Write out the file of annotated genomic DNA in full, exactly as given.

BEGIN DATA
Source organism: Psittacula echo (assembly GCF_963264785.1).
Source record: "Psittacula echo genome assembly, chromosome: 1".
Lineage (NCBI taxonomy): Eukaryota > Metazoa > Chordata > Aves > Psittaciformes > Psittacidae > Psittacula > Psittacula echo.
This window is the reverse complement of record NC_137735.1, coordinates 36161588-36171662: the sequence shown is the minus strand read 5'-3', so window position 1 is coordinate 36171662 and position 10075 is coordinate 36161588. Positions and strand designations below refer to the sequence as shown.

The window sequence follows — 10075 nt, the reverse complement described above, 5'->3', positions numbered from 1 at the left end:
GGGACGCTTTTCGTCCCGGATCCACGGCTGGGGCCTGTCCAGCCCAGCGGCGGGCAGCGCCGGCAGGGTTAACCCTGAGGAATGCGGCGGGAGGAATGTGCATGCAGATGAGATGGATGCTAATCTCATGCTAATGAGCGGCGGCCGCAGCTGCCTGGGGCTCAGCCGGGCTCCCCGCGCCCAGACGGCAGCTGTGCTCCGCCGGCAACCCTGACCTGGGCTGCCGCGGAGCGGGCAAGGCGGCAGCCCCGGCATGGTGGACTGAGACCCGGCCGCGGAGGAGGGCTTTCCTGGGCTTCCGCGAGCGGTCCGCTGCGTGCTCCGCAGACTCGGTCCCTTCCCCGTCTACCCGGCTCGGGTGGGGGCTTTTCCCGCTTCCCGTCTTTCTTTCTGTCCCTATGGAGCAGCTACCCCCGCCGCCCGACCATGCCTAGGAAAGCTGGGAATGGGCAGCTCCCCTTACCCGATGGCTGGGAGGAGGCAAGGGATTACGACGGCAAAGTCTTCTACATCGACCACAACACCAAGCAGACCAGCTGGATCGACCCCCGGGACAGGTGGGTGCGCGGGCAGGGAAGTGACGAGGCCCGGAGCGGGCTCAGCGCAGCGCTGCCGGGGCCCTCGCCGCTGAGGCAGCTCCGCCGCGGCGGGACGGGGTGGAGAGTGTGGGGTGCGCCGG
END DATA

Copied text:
Source organism: Psittacula echo (assembly GCF_963264785.1).
Source record: "Psittacula echo genome assembly, chromosome: 1".
Lineage (NCBI taxonomy): Eukaryota > Metazoa > Chordata > Aves > Psittaciformes > Psittacidae > Psittacula > Psittacula echo.
This window is the reverse complement of record NC_137735.1, coordinates 36161588-36171662: the sequence shown is the minus strand read 5'-3', so window position 1 is coordinate 36171662 and position 10075 is coordinate 36161588. Positions and strand designations below refer to the sequence as shown.

The window sequence follows — 10075 nt, the reverse complement described above, 5'->3', positions numbered from 1 at the left end:
GGGACGCTTTTCGTCCCGGATCCACGGCTGGGGCCTGTCCAGCCCAGCGGCGGGCAGCGCCGGCAGGGTTAACCCTGAGGAATGCGGCGGGAGGAATGTGCATGCAGATGAGATGGATGCTAATCTCATGCTAATGAGCGGCGGCCGCAGCTGCCTGGGGCTCAGCCGGGCTCCCCGCGCCCAGACGGCAGCTGTGCTCCGCCGGCAACCCTGACCTGGGCTGCCGCGGAGCGGGCAAGGCGGCAGCCCCGGCATGGTGGACTGAGACCCGGCCGCGGAGGAGGGCTTTCCTGGGCTTCCGCGAGCGGTCCGCTGCGTGCTCCGCAGACTCGGTCCCTTCCCCGTCTACCCGGCTCGGGTGGGGGCTTTTCCCGCTTCCCGTCTTTCTTTCTGTCCCTATGGAGCAGCTACCCCCGCCGCCCGACCATGCCTAGGAAAGCTGGGAATGGGCAGCTCCCCTTACCCGATGGCTGGGAGGAGGCAAGGGATTACGACGGCAAAGTCTTCTACATCGACCACAACACCAAGCAGACCAGCTGGATCGACCCCCGGGACAGGTGGGTGCGCGGGCAGGGAAGTGACGAGGCCCGGAGCGGGCTCAGCGCAGCGCTGCCGGGGCCCTCGCCGCTGAGGCAGCTCCGCCGCGGCGGGACGGGGTGGAGAGTGTGGGGTGCGCCGG